Impacts of Wildfires on School Children: A Case Study of Slave Lake, Alberta, Canada
August 2015 (VOL. 33, NO. 2)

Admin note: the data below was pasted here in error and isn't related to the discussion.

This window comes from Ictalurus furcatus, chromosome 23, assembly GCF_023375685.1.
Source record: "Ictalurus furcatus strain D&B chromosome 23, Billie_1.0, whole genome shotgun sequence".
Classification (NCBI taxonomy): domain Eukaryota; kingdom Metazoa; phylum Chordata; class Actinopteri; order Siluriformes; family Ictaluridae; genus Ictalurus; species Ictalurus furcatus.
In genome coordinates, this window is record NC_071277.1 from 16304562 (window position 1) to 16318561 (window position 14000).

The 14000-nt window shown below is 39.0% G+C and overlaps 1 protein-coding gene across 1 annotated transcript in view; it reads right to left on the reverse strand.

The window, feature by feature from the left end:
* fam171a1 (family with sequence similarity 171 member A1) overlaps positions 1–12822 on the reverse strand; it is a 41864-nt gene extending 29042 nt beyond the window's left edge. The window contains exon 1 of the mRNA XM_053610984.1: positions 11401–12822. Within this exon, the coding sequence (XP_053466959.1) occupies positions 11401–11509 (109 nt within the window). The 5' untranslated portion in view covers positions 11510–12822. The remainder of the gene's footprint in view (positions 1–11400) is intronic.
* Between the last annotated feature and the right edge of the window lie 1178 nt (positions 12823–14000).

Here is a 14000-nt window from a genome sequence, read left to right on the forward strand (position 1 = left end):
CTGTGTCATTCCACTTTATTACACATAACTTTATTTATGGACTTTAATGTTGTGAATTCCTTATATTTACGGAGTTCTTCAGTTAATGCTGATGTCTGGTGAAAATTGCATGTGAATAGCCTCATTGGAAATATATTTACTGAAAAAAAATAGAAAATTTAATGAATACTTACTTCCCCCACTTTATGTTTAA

Wildfires are becoming increasingly common, but there is limited understanding of their effects on children. This article reports on a study of wildfire impacts on children in a Canadian community. Self-reported measures of posttraumatic stress and coping and behavioral difficulties were obtained from a school-based survey of children in grades three to 12 carried out six months (T1) and 12 months (T2) after the fires. Students completed two screening instruments: the University of California at Los Angeles Post-traumatic Stress Disorder (PTSD) Reaction Index for Children and Adolescents – DSM-IV-TR, and the Strengths and Difficulties Questionnaire, and provided information about demographic details and loss of their home. Paired data (n = 140) revealed that a substantial number of children met certain PTSD criteria symptoms at T1 but the number declined by T2. Differences in symptoms by age, gender, and house loss were examined. Age and house loss were important differentiators of impact, but these waned through time, and house loss was not a defining trait of those most at risk of severe psychopathology. Future research examining children’s responses to a variety of disasters would add to our knowledge about stress reactions while determining whether there are commonalities in responses across types of disasters.